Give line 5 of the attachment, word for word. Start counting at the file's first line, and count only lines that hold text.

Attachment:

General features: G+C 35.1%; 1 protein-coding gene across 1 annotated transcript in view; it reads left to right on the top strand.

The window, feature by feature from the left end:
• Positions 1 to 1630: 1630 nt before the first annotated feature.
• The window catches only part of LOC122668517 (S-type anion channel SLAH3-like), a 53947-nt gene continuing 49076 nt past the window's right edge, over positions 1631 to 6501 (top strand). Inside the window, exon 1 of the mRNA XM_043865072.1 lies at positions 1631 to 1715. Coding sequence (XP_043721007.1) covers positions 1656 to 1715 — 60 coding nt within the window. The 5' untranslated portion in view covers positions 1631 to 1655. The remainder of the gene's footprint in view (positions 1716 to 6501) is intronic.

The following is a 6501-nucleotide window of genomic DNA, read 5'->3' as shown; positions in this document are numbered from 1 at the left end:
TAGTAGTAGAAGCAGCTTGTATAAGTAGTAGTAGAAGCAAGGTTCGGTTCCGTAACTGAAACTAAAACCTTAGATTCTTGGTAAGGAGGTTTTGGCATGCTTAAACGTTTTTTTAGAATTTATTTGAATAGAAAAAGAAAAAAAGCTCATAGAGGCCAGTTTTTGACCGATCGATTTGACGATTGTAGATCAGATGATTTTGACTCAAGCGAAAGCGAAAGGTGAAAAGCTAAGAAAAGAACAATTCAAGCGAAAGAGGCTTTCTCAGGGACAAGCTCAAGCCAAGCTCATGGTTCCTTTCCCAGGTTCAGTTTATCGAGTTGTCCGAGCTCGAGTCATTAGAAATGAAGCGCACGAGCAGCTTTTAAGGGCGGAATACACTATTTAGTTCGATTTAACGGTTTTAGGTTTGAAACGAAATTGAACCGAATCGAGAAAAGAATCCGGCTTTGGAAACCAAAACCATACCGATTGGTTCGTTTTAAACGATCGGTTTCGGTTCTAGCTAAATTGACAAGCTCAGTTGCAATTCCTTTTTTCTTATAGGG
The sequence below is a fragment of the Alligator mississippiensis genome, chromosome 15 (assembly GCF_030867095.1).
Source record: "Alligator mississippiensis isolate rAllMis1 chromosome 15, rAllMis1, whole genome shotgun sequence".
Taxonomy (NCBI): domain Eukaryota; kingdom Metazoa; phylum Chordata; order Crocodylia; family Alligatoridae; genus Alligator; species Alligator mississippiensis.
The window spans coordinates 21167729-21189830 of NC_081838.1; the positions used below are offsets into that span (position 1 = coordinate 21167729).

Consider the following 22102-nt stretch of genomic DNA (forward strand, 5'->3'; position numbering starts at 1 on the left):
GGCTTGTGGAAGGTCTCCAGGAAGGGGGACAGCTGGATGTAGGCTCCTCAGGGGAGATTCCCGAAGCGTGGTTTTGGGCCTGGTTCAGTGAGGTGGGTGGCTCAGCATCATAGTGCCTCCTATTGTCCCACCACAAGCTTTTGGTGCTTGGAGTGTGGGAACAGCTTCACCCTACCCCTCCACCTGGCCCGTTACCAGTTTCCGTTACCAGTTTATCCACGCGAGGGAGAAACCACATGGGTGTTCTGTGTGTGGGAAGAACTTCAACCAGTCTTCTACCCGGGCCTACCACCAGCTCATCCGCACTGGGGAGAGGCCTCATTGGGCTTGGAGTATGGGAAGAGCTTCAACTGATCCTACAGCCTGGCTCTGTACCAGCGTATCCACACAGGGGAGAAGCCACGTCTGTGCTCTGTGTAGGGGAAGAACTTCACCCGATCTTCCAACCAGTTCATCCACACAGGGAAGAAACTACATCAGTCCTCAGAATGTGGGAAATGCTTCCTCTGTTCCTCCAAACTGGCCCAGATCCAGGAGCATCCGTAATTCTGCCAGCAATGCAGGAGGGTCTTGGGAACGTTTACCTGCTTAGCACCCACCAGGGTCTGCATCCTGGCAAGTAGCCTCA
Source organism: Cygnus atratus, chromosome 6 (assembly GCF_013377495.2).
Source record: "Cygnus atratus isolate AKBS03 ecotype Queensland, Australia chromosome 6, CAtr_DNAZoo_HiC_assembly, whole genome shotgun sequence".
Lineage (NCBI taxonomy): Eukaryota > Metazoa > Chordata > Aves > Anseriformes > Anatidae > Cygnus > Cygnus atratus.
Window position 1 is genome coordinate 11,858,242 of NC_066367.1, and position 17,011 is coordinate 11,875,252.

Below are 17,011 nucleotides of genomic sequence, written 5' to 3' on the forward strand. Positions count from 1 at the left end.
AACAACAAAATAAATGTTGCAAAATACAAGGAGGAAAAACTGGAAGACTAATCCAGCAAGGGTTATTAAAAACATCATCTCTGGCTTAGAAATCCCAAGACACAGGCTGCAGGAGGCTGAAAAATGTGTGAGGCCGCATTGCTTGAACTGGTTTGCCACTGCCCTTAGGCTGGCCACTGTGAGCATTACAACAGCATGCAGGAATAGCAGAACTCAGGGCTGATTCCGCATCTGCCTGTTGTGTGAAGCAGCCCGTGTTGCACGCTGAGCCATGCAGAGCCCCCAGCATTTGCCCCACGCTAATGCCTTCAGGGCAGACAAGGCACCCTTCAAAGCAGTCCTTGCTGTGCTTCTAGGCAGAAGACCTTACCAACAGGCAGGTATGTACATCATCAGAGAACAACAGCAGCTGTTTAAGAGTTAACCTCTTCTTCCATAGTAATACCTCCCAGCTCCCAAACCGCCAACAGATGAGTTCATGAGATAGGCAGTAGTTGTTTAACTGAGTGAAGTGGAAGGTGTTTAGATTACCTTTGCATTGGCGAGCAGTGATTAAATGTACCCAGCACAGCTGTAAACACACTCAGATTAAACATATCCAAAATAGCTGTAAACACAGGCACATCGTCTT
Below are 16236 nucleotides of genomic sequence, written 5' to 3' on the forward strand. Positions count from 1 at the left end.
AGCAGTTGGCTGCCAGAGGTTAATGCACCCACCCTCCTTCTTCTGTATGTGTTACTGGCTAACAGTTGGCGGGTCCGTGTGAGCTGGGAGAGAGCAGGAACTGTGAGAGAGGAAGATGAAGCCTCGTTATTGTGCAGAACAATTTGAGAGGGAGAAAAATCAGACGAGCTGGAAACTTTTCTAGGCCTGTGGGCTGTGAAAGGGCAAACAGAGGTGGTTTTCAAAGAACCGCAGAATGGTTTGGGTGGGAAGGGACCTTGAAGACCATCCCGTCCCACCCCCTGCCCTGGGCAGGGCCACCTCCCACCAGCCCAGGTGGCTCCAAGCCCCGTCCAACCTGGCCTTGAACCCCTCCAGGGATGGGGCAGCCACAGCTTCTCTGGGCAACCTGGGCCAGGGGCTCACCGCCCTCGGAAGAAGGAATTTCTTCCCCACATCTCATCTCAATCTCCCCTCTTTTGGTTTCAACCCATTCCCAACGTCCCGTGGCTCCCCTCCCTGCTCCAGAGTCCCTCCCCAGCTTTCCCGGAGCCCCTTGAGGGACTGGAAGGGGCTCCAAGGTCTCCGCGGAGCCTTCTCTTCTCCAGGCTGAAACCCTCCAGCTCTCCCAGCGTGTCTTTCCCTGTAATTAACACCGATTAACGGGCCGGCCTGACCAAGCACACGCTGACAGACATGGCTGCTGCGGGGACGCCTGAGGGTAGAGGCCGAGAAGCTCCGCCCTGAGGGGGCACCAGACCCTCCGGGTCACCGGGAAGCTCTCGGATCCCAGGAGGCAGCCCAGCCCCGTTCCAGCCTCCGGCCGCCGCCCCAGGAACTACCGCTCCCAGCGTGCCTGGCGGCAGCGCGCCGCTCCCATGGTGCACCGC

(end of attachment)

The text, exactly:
The following is a 6501-nucleotide window of genomic DNA, read 5'->3' as shown; positions in this document are numbered from 1 at the left end: